13 Going on 30
- Current Status
- In Season
- 97 minutes
- Wide Release Date
- Jennifer Garner, Kathy Baker, Judy Greer, Mark Ruffalo, Andy Serkis
- Gary Winick
- Columbia Pictures
- Josh Goldsmith, Niels Mueller, Cathy Yuspa
We gave it an A-
Move over, Julia Roberts. Jennifer Garner has a smile that’s a big, lush, wide-screen dazzler, with voluptuous candy lips that nudge her face into dimples as lovely as they are long. I’m not sure if Garner has grinned three times on ”Alias,” but in 13 Going on 30, she takes on the role of Jenna, a scrawny, MTV-addicted nerd who finds herself occupying a woman’s body, and she has an enchanting yet friendly radiance. She wraps the audience in an embrace of lost innocence.
The movie, directed by Gary Winick (”Tadpole”), has been conceived, quite unabashedly, as a feminine variation on ”Big,” and given what a hilarious and enthralling pop concoction that 1988 Tom Hanks comedy was, I didn’t expect lightning to strike twice. But it does. ”13 Going on 30” is a bit glossier than ”Big,” with more obvious fudges in fantasy logic; Jenna, after freaking out at the hunky stranger emerging from her shower, slips into her new adult role a shade too easily. (She walks around in heels as if she’d done it for years.) Yet once the movie gets going, it’s funny, resonant, and magical in the same way ”Big” was, and you can pinpoint the moment in it when Garner becomes a star.
Jenna, who starts out in 1987 as a 13-year-old in love with Rick Springfield, doesn’t just pop into a bigger body, like Hanks in ”Big.” After getting doused with wishing dust, she wakes up to discover that 17 years have passed and that she is living the life of her future 30-year-old self. She is now a tall, beautiful high-maintenance princess who dates a New York Ranger, occupies a Fifth Avenue apartment brimming with designer dresses, and works as one of the trendy top editors at a women’s magazine called Poise. She gets to use a limo; she’s even drinking buddies with Madonna! Yet as thrilled as she is at all this, she mostly just wants to dance.
As an office party winds down, Jenna attempts to jump-start the evening by leading her coworkers in the demons-do-the-hustle chorus line from Michael Jackson’s ”Thriller” video. These are moves she generally confines to her teenage bedroom: the claws in the air, the twirls and hand claps and head shakes. For a moment, everyone thinks that she’s nuts, and she does indeed look a bit foolish — at least, until you hook into the vibe of eager pleasure radiating from Garner’s eyes, her movements, her beaming grin. There’s nothing suave or measured in her attitude; she dances with the free heart of an adolescent who hasn’t yet learned how to be cool. That’s the beauty of the scene: Because of the deep uncoolness — the sincerity — of her joy, you can’t stop watching her. It’s no surprise when everyone joins her on the dance floor.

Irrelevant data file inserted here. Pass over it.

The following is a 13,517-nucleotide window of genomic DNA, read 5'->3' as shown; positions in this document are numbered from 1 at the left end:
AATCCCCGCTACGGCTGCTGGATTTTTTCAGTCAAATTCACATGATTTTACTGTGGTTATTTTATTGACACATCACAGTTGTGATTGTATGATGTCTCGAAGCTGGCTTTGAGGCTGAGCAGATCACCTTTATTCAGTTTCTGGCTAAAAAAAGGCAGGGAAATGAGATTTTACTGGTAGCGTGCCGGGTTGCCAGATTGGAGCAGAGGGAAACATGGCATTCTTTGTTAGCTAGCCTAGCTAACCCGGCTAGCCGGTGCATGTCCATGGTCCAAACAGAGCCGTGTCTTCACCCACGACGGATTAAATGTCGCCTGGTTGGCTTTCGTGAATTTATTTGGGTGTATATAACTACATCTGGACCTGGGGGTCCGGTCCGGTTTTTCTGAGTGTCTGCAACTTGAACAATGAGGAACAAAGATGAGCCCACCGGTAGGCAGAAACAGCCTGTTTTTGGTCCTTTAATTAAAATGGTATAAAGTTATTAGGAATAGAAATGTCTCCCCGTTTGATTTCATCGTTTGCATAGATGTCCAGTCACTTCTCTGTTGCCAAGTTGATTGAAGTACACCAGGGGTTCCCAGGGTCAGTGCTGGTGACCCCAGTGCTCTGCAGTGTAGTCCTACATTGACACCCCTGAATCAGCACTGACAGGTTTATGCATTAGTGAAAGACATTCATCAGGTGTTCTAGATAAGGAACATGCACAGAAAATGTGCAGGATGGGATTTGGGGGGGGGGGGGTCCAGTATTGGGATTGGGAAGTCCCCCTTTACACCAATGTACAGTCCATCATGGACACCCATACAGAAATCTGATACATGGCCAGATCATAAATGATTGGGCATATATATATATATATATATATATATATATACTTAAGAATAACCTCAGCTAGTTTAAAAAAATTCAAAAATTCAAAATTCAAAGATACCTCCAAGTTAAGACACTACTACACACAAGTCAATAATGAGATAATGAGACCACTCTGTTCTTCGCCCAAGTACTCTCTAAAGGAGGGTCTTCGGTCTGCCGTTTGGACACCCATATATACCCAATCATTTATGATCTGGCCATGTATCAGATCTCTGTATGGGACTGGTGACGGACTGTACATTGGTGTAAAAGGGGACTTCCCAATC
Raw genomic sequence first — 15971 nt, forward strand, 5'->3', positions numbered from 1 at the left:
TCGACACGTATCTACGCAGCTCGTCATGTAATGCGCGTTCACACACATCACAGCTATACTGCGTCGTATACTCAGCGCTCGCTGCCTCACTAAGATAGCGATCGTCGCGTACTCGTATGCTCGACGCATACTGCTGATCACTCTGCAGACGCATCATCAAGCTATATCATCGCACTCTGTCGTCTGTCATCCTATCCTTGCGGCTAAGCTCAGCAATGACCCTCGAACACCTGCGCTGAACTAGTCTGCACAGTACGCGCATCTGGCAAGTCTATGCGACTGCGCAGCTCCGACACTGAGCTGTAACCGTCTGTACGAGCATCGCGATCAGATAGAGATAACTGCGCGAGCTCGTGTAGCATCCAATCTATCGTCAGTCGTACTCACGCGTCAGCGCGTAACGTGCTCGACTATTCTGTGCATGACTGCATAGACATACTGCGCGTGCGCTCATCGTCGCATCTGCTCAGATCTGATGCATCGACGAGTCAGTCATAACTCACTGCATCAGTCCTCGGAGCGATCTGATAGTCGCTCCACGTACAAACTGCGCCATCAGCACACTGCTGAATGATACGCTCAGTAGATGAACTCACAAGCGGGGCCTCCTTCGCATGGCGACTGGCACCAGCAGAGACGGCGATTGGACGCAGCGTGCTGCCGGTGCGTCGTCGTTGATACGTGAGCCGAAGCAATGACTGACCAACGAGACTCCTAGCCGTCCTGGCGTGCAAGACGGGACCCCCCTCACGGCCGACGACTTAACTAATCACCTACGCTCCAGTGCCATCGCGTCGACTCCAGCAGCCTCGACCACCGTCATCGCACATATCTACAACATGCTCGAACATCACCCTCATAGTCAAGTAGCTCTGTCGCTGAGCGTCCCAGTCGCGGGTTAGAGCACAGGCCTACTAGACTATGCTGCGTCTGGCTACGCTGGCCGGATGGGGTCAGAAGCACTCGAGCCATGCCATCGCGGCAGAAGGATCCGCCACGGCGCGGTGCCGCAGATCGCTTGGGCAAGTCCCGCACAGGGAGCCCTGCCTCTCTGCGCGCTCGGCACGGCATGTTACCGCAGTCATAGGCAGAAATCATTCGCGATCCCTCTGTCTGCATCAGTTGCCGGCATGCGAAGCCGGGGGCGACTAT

The title ”13 Going on 30” is more descriptive than it sounds. As a girl, Jenna, played by the perky Christa B. Allen, longs, in her insecurity, to be invited into the Six Chicks, a clique of haughty, duplicitous baby vixens. It’s not just that they’re the in crowd; they’re fashion-victim bitches far beyond their years. They’ve turned innocence into a dirty word. But the moment that Jenna is ”reborn” as her adult self, working in the spangly cutthroat atmosphere of Poise, she finds herself in an office driven by that same catty spirit of one-upmanship — an office ruled by overgrown teen snobs. Her life, she discovers, took a turn: She joined the Six Chicks after all, and this is what she became. ”Big,” in its way, tapped the spirit of a new generation of high-fiving male hedonists who still felt like kids beneath their tailored yuppie facades. ”13 Going on 30” has a different resonance. It’s saying that the postfeminist princess culture has become a trap for every age group, ensnaring girls and women alike in a perpetual chain of arrested Babe Values.
The journey of the movie is Jenna’s discovery of that trap from the inside. Garner’s performance isn’t a full-scale out-of-body burlesque, like Jamie Lee Curtis’ in ”Freaky Friday.” Instead, she cuts out all traces of adult consciousness, of irony and flirtation and manipulation, reducing herself to a keen, goggle-eyed earnestness that’s utterly beguiling. Mark Ruffalo is Matt, the grown-up version of the roly-poly teenage friend whom Jenna rejected when she joined the Six Chicks, and Ruffalo, who’s like a quizzical teddy bear, brings off something deft: He spends most of the film sizing up Jenna with quiet, brooding distrust — and melting on the inside anyway. ”13 Going on 30” also features Andy Serkis — yes, Gollum himself — as Poise’s madly mincing editor in chief. Only in the movies would a man this silly be running a powerful women’s magazine, but then, ”13 Going on 30” is the rare commercial comedy that leaves you entranced by what can happen only in the movies.